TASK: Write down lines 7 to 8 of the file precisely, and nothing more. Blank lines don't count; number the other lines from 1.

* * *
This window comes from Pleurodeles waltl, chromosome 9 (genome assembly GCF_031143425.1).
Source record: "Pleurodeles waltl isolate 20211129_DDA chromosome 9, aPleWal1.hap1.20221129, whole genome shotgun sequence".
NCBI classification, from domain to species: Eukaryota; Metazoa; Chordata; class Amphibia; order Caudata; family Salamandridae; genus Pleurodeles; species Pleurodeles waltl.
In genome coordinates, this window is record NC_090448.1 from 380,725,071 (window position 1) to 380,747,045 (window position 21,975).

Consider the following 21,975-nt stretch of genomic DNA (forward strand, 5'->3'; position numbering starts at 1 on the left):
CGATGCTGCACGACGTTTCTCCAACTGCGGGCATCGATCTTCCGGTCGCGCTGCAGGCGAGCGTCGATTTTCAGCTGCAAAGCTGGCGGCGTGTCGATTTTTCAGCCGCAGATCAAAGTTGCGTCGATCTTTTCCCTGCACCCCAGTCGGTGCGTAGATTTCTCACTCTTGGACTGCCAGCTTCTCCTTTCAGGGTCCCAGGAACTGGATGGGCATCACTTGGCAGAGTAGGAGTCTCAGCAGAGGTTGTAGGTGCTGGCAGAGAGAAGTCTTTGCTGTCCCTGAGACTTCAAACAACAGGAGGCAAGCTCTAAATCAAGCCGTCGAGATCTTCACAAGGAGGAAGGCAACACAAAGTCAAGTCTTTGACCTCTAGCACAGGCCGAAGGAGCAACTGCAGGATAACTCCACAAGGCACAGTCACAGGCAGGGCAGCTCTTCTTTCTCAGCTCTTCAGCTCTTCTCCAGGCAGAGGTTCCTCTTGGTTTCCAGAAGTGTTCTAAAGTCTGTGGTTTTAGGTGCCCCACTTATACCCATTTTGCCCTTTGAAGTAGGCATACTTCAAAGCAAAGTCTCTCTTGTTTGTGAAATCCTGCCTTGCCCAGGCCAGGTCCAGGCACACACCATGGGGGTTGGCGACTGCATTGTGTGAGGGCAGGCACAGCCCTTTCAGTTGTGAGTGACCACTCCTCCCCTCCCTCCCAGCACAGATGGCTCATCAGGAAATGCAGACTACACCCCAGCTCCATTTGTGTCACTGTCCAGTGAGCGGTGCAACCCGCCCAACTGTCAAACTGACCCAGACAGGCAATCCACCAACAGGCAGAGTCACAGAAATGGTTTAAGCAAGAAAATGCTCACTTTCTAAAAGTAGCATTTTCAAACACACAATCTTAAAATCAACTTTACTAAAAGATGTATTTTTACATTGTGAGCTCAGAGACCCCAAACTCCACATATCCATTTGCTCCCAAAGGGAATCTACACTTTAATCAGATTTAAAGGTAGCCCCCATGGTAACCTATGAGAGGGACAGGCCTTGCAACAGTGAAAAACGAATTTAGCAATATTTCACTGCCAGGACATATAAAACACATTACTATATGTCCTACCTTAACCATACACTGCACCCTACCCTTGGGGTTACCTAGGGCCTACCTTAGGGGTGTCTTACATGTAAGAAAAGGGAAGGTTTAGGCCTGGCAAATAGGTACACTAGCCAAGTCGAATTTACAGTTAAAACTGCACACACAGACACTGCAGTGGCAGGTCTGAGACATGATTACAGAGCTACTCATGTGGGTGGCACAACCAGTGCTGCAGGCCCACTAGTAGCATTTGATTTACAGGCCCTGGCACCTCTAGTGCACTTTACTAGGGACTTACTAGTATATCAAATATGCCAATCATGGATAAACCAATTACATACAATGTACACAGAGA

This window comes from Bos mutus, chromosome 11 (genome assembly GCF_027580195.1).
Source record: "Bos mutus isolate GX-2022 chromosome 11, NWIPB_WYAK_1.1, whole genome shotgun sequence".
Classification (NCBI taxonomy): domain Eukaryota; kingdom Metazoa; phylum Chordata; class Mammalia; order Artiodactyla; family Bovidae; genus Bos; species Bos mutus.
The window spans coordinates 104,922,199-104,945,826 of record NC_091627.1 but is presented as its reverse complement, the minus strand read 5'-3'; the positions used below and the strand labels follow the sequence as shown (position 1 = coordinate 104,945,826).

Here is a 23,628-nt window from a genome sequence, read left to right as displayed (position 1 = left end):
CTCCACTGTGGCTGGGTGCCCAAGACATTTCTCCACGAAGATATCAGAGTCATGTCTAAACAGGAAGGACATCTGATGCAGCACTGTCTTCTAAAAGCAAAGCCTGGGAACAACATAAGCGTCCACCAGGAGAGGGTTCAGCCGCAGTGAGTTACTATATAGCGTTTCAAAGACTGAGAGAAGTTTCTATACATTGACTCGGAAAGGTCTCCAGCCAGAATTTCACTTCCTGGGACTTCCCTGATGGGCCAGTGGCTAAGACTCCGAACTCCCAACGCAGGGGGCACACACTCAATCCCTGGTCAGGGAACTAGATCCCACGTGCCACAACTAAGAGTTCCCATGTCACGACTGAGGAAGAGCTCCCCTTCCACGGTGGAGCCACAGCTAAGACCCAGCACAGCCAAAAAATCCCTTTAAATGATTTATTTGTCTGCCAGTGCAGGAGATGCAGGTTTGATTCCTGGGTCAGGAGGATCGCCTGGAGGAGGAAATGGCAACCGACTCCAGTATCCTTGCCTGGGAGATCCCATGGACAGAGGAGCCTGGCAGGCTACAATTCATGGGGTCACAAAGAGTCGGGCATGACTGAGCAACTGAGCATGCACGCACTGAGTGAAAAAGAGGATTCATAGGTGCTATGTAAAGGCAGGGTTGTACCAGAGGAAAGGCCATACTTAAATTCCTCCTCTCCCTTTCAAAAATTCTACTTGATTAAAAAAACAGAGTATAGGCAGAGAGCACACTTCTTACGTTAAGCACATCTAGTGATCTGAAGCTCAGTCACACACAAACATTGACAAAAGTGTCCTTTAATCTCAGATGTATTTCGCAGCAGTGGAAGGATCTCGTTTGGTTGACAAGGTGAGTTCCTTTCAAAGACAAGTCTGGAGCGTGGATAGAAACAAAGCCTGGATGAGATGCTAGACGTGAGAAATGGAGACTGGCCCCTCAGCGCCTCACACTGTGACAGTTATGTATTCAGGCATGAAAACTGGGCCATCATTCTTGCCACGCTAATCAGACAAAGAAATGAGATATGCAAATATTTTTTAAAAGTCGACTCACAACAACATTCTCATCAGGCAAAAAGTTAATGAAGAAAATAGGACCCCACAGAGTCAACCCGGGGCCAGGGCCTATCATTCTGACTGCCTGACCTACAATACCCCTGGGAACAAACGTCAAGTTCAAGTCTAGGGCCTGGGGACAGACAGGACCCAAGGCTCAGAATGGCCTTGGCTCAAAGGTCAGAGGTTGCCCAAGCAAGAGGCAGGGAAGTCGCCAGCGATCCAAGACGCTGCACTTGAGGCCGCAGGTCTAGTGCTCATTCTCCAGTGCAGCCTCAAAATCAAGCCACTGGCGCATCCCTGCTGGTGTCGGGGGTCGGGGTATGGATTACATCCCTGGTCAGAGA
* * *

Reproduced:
This window comes from Bos mutus, chromosome 11 (genome assembly GCF_027580195.1).
Source record: "Bos mutus isolate GX-2022 chromosome 11, NWIPB_WYAK_1.1, whole genome shotgun sequence".